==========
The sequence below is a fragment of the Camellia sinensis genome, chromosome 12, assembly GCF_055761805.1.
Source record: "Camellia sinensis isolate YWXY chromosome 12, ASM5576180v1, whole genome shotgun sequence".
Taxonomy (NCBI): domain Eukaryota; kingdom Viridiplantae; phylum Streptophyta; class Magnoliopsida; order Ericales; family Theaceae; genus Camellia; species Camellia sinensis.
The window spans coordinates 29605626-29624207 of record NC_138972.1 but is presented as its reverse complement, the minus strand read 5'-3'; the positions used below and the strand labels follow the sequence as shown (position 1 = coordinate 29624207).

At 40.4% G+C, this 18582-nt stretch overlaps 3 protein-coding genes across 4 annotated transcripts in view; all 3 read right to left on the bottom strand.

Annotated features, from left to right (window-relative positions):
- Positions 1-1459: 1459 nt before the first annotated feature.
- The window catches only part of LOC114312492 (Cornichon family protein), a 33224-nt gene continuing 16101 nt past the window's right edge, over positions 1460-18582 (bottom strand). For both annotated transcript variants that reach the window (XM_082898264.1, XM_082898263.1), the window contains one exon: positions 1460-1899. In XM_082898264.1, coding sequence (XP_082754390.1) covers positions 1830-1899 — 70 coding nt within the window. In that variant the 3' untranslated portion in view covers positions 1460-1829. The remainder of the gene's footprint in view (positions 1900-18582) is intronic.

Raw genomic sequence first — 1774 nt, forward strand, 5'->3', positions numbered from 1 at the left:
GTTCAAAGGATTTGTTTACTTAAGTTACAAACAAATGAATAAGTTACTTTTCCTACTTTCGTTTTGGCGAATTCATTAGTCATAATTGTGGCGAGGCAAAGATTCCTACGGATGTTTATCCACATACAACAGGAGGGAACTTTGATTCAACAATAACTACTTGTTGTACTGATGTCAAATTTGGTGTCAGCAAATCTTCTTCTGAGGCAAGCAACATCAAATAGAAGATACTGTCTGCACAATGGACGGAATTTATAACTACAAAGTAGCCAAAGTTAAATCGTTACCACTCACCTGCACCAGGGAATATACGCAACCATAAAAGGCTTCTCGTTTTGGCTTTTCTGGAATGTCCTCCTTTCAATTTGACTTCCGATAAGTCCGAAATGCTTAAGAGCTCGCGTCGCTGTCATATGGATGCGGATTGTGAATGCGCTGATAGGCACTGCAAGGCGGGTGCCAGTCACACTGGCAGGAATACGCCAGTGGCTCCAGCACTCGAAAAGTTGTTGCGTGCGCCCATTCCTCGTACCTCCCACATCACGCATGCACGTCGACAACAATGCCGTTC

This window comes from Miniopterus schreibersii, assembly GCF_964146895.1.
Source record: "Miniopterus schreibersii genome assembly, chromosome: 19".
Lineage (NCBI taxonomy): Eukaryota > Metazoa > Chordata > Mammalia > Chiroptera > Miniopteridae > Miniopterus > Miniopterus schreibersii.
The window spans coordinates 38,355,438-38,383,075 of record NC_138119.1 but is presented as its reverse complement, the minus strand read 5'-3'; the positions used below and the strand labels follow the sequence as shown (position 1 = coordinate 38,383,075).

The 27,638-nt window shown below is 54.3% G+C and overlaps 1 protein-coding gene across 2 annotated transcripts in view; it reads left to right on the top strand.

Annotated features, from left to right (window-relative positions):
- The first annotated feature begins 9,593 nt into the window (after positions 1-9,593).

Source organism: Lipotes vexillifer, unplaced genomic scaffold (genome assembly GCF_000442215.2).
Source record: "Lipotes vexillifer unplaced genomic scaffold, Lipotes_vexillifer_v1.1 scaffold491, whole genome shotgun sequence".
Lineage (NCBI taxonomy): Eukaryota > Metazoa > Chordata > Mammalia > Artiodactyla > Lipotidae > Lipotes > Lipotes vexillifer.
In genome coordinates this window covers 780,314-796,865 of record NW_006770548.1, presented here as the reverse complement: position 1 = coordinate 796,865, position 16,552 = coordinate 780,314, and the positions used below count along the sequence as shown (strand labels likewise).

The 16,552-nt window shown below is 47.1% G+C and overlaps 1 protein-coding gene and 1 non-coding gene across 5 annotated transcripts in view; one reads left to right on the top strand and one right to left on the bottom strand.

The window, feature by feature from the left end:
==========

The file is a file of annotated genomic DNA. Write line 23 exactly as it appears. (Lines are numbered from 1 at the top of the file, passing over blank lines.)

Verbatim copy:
The window, feature by feature from the left end: